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Calculate Lifetime

Most vendors beyond the low end consumer devices will have a TBW parameter on their spec sheet. This is the estimated number of Terabytes Written before failure of the SSD is likely. All vendors appear to grossly underestimate this value, but this is normally the extent of their warranties.

Using smartctl for various Unix systems, you can read the values of most SSD's and calculate amount of data written to date.

apt install smartmontools # Devuan Linux
pkg install smartmontools # FreeBSD
# record number of Logical Bytes that makes up a sector
smartctl /dev/sda -a |grep "Sector Size"
# record Raw Value (rightmost column) as Number of Writes
smartctl -a /dev/sda | grep '241 Host_Writes'

Now, multiply the above two values (rightmost column on both). That is the number of bytes written to the SSD since it was manufactured.

Nothing I'm aware of has less than a 10 TBW, and most high end consumer grade SSD's are rated at many times that. For example, a Samsung 850 Pro SATA 250G SSD is rated at 70 TBW, but tests show it can get up to 150 TBW.

Note that, using the same technology, a larger capacity will have a linearly greater TBW value. The TBW value is based on between 3000 and 100,000 writes per cell depending on the technology. If you have a larger capacity drive, it has more cells, so it would have more TBW.

You can find the make/model of the drive with the following two commands:

smartctl -a /dev/sda | grep '^Model Family:'
smartctl -a /dev/sda | grep '^Device Model:'

and go to the vendors web site to see what they estimate is the lifetime.

NOTE: some vendors do not include ID 241 in their output, so all you can do is guess. One good thing to try is simply take the output of smartctl -a and pipe it to less, then read through it (not that big).


The following script is very rough, but kinda works. No parameters, but you have to comment/uncomment lines at the beginning depending on whether you want to manually set the drives, or have them discovered by Linux or BSD systems. Use at your own risk. I'll probably clean it up in the future.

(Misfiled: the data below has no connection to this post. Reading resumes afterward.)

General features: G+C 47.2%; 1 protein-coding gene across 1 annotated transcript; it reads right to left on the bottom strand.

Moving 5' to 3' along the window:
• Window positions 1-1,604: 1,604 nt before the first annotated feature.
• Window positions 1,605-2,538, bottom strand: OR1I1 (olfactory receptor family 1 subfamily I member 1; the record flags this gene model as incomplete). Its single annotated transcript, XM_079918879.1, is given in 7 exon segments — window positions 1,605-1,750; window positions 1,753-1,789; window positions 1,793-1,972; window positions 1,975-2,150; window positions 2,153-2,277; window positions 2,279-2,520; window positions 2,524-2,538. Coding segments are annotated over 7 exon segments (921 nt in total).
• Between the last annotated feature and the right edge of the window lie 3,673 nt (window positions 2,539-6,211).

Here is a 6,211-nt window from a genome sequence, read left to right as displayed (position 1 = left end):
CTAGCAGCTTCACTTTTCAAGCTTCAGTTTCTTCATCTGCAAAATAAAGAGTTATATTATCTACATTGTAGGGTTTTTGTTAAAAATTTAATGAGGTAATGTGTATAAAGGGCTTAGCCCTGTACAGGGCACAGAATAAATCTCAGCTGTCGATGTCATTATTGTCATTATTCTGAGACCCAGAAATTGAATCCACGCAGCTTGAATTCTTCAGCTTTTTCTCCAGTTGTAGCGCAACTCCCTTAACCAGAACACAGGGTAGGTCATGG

#! /usr/bin/env perl
use warnings;
use strict;
my %allDrives;
# create a hash with the keys having values ada0, da0, etc
# comment/uncomment one of the three lines below
# manually enter the drives to look at
# %allDrives = map { $_ => 0 } qw/ada0 da0 da1 da2 da3 da4 da5 da6 da7 da8 da9/;
# automagically find the drives on a BSD system
%allDrives = map { &trim($_) => 0 } `geom disk list | grep 'Geom name:' | cut -d':' -f 2`;
# automagically find the drives on a Linux system
#%allDrives = map { &trim($_) => 0 } `lsblk | grep disk | cut -d' ' -f1`;
sub trim {
   my $value = shift;
   $value =~ s/^\s+|\s+$//g;
   return $value;
sub getTotalWrites {
   my $drive = shift;
   my @report = `smartctl -a /dev/$drive`;
   return -2 unless grep{ /(Solid State Device)|(SSD)/ } @report;
   my @temp = grep{ /^Sector Size:/ } @report;
   my $sectors = shift @temp;
#   print "The Value is [$sectors]\n"; die;
   if ( $sectors =~ m/^Sector Size\:\s+(\d+)\s+bytes/ ) {
      $sectors = $1;
      # print "Sectors is $sectors\n"; die;
      @temp =  grep{ /^241/ } @report;
      my $lbas = $temp[0];
      if ( $lbas =~ m/(\d+)\s*$/ ) {
         $lbas = $1;
         return $lbas * $sectors;
      } else {
         return -3;
   } else { 
      return -4; 
   return -1; # we could not find something
# output the drives and information as tab delimited,
foreach my $thisDrive ( sort keys %allDrives ) {
   #print "$thisDrive\n";
   $allDrives{$thisDrive} = getTotalWrites( $thisDrive );
   print "$thisDrive\t" . $allDrives{$thisDrive} . "\n" if $allDrives{$thisDrive} > 0;
other/hardware/ssd.txt · Last modified: 2020/01/25 21:06 by rodolico